The declaration came a day after President Vladimir Putin, eyeing nationalist votes for elections next month, promised to equip his armed forces with a new generation of long-range weapons matching those of the United States.
First Deputy Chief of Staff Colonel-General Yury Baluyevsky said that during large-scale military exercises on Wednesday, Russia had test-launched a missile system that could manoeuvre in mid-flight, allowing it to dodge defences.
"The test carried out yesterday confirmed that we can build weapons which will render any anti-missile system defenceless against an attack by Russia's strategic forces," he told a news conference.
"It's part of our unilateral response to the creation or future creation of a missile defence system by any state or bloc of states," he said.
"We can build weapons which will render any anti-missile system defenceless against an attack by Russia's strategic forces"
Col-Gen Yury Baluyevsky,
Russian First Deputy
Chief of Staff
Moscow and Washington agreed not to develop large-scale missile defences in the Cold War, but US President George W Bush pulled out of the treaty in 2002, saying the United States had to ward off threats from terrorists and "rogue states".
Washington appeared unperturbed by the Russian missile test.
"I don't think it has any impact on US-Russian relations. They've got to design a missile force that they think is sufficient for deterrence, just like we do," Air Force General Richard Myers, chairman of the Joint Chiefs of Staff, told reporters in Washington.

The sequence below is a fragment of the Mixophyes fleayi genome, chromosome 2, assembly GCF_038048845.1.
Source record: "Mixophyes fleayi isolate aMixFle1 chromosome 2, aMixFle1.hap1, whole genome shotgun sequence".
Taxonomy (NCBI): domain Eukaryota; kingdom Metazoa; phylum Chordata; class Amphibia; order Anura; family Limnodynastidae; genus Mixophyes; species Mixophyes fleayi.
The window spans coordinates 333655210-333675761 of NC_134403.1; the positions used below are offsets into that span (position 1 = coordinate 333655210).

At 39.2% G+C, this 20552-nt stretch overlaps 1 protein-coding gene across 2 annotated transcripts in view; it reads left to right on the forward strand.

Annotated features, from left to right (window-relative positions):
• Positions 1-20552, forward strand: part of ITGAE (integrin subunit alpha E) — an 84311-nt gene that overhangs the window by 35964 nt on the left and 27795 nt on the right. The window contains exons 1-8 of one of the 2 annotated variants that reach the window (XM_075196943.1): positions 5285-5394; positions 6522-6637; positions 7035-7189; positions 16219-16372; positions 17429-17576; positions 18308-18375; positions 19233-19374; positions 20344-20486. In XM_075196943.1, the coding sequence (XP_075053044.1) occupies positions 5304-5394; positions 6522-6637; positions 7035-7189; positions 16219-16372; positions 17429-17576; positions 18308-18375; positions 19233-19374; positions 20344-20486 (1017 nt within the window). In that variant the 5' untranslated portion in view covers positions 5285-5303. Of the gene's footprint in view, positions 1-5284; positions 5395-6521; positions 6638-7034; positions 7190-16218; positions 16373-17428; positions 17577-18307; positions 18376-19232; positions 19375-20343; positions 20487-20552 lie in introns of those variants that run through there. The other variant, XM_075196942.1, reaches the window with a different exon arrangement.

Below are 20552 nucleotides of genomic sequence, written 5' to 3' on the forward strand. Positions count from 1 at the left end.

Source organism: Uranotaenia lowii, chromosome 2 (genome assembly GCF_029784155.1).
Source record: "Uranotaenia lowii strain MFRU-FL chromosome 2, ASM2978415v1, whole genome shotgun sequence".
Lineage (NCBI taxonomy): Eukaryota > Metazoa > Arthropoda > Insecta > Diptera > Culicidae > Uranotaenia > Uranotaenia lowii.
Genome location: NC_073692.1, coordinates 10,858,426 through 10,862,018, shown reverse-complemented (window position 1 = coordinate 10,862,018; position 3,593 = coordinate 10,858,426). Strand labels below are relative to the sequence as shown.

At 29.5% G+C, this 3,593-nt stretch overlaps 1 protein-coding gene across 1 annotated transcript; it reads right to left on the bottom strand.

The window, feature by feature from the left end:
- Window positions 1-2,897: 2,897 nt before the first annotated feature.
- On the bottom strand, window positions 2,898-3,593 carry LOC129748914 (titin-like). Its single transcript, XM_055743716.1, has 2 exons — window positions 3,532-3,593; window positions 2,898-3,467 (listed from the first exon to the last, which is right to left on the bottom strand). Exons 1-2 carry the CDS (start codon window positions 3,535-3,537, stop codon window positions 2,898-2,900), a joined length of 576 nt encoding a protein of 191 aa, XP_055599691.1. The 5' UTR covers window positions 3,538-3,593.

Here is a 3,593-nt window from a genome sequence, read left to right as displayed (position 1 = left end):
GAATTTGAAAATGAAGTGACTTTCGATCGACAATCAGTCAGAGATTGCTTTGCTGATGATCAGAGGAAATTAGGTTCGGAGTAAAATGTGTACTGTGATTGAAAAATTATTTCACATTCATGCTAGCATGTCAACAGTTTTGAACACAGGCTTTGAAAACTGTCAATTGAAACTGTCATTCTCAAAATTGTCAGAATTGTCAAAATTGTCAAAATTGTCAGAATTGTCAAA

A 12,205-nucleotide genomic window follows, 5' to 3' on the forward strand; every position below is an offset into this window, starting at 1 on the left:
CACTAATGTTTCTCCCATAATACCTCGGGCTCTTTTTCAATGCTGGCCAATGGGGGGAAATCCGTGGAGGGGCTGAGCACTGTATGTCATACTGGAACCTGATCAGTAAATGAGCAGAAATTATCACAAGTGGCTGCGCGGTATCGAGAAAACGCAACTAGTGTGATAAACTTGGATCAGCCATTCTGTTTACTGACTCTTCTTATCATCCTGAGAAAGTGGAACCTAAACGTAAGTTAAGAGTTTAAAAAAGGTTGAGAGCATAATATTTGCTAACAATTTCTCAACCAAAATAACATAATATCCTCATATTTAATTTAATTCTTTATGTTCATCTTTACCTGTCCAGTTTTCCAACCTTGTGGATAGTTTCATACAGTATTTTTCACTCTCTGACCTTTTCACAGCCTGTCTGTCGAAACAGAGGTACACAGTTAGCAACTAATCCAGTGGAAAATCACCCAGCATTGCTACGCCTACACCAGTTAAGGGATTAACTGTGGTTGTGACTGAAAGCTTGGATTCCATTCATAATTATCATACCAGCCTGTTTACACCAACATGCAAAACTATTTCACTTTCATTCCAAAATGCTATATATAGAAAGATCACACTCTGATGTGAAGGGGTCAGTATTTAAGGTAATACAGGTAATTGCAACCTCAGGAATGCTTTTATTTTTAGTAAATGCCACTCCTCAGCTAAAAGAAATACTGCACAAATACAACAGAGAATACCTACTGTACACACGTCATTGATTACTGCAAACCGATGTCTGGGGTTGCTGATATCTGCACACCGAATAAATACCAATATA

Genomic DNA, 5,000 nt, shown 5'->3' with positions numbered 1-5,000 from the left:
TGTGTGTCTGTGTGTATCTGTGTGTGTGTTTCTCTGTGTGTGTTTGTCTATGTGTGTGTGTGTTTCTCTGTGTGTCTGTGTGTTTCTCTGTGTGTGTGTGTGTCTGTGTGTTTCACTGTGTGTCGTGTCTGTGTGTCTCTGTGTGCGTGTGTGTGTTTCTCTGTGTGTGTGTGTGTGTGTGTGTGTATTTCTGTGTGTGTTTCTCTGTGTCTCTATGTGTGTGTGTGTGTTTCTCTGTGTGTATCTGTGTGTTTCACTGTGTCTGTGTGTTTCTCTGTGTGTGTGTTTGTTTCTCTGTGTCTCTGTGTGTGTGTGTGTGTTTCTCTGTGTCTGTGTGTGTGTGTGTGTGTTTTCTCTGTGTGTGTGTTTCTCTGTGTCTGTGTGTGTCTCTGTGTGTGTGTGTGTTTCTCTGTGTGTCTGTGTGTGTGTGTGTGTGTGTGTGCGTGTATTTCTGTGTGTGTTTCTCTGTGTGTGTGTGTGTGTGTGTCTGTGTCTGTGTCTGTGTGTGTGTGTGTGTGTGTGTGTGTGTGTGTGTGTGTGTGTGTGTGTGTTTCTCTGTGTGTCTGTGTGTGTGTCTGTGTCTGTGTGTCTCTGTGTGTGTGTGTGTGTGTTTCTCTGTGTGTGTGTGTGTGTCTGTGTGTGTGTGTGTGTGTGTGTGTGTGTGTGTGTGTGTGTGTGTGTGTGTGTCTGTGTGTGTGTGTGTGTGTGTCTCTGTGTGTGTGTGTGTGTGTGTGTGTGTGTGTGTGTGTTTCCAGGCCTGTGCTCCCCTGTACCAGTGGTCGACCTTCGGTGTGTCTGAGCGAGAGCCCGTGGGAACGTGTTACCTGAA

Baluyevsky said Russia was not opposed to missile shields and reiterated remarks by President Putin, who said on Wednesday that Russia was not too worried about the US plan and cooperation between the two countries was good.
Russia's manoeuvres have not gone entirely smoothly over the last week.
A Russian ballistic missile self-destructed after a failed test launch from a submarine in the Arctic north on Wednesday.
On Tuesday, two ballistic missiles failed to take off in a test on another nuclear submarine.
US defensive shield
The US defensive shield remains in its early stages. The initial system, being built by Boeing, Raytheon, Lockheed Martin and Orbital Sciences, is designed only to protect against a limited attack.
Critics of the US effort, budgeted at $50 billion over the next five years, worry it could trigger an international arms race to overwhelm anti-missile defences. They also say it faces an impossible task, likened to "hitting a bullet with a bullet".
The US Missile Defence Agency said last month the system being built would be able to defend all 50 states against a limited ballistic missile attack by the end of 2004.